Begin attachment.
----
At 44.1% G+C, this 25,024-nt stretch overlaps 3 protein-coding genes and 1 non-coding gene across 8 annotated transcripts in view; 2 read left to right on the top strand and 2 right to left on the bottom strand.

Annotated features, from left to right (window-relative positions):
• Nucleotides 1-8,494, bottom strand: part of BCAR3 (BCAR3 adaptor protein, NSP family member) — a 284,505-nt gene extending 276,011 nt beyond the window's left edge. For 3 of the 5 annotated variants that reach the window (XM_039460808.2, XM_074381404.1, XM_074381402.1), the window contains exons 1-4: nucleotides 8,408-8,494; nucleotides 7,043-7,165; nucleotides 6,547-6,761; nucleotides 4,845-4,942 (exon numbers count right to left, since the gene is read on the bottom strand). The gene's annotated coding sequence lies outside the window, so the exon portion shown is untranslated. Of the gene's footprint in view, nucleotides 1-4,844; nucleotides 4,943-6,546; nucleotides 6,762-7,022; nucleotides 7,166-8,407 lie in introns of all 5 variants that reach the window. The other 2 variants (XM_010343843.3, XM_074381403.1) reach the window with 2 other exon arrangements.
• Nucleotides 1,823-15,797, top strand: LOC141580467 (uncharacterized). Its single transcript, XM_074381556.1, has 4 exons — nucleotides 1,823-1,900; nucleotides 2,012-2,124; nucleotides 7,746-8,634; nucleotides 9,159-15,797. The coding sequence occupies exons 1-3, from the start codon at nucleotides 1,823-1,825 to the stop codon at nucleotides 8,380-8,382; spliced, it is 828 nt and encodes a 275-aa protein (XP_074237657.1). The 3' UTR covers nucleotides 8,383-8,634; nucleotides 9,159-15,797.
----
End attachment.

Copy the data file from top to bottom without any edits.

At 44.1% G+C, this 25,024-nt stretch overlaps 3 protein-coding genes and 1 non-coding gene across 8 annotated transcripts in view; 2 read left to right on the top strand and 2 right to left on the bottom strand.

Annotated features, from left to right (window-relative positions):
• Nucleotides 1-8,494, bottom strand: part of BCAR3 (BCAR3 adaptor protein, NSP family member) — a 284,505-nt gene extending 276,011 nt beyond the window's left edge. For 3 of the 5 annotated variants that reach the window (XM_039460808.2, XM_074381404.1, XM_074381402.1), the window contains exons 1-4: nucleotides 8,408-8,494; nucleotides 7,043-7,165; nucleotides 6,547-6,761; nucleotides 4,845-4,942 (exon numbers count right to left, since the gene is read on the bottom strand). The gene's annotated coding sequence lies outside the window, so the exon portion shown is untranslated. Of the gene's footprint in view, nucleotides 1-4,844; nucleotides 4,943-6,546; nucleotides 6,762-7,022; nucleotides 7,166-8,407 lie in introns of all 5 variants that reach the window. The other 2 variants (XM_010343843.3, XM_074381403.1) reach the window with 2 other exon arrangements.
• Nucleotides 1,823-15,797, top strand: LOC141580467 (uncharacterized). Its single transcript, XM_074381556.1, has 4 exons — nucleotides 1,823-1,900; nucleotides 2,012-2,124; nucleotides 7,746-8,634; nucleotides 9,159-15,797. The coding sequence occupies exons 1-3, from the start codon at nucleotides 1,823-1,825 to the stop codon at nucleotides 8,380-8,382; spliced, it is 828 nt and encodes a 275-aa protein (XP_074237657.1). The 3' UTR covers nucleotides 8,383-8,634; nucleotides 9,159-15,797.